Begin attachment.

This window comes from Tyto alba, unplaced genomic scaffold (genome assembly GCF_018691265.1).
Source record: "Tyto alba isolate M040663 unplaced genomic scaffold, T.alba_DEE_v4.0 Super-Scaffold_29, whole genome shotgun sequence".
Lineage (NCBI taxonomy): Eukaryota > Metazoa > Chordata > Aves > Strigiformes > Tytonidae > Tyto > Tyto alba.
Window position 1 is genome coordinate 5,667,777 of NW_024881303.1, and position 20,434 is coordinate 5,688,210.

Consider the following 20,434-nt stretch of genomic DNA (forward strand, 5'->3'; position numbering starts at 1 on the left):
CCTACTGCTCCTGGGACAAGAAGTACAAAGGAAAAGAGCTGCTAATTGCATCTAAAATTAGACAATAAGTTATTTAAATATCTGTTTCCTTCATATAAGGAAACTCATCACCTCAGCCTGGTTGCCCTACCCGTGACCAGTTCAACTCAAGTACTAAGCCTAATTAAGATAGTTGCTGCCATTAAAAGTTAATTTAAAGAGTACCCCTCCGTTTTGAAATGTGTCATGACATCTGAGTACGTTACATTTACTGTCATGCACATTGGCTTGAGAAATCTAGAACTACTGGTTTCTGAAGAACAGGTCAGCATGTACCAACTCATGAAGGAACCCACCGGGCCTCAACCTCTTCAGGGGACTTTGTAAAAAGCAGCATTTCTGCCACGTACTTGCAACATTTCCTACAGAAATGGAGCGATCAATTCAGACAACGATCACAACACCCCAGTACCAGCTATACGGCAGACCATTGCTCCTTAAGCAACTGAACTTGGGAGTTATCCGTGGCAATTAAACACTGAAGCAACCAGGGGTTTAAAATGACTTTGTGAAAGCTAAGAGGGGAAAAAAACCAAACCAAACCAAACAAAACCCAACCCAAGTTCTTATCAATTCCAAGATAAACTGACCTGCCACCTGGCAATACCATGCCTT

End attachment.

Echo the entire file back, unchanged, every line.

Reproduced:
This window comes from Tyto alba, unplaced genomic scaffold (genome assembly GCF_018691265.1).
Source record: "Tyto alba isolate M040663 unplaced genomic scaffold, T.alba_DEE_v4.0 Super-Scaffold_29, whole genome shotgun sequence".
Lineage (NCBI taxonomy): Eukaryota > Metazoa > Chordata > Aves > Strigiformes > Tytonidae > Tyto > Tyto alba.
Window position 1 is genome coordinate 5,667,777 of NW_024881303.1, and position 20,434 is coordinate 5,688,210.

Consider the following 20,434-nt stretch of genomic DNA (forward strand, 5'->3'; position numbering starts at 1 on the left):
CCTACTGCTCCTGGGACAAGAAGTACAAAGGAAAAGAGCTGCTAATTGCATCTAAAATTAGACAATAAGTTATTTAAATATCTGTTTCCTTCATATAAGGAAACTCATCACCTCAGCCTGGTTGCCCTACCCGTGACCAGTTCAACTCAAGTACTAAGCCTAATTAAGATAGTTGCTGCCATTAAAAGTTAATTTAAAGAGTACCCCTCCGTTTTGAAATGTGTCATGACATCTGAGTACGTTACATTTACTGTCATGCACATTGGCTTGAGAAATCTAGAACTACTGGTTTCTGAAGAACAGGTCAGCATGTACCAACTCATGAAGGAACCCACCGGGCCTCAACCTCTTCAGGGGACTTTGTAAAAAGCAGCATTTCTGCCACGTACTTGCAACATTTCCTACAGAAATGGAGCGATCAATTCAGACAACGATCACAACACCCCAGTACCAGCTATACGGCAGACCATTGCTCCTTAAGCAACTGAACTTGGGAGTTATCCGTGGCAATTAAACACTGAAGCAACCAGGGGTTTAAAATGACTTTGTGAAAGCTAAGAGGGGAAAAAAACCAAACCAAACCAAACAAAACCCAACCCAAGTTCTTATCAATTCCAAGATAAACTGACCTGCCACCTGGCAATACCATGCCTT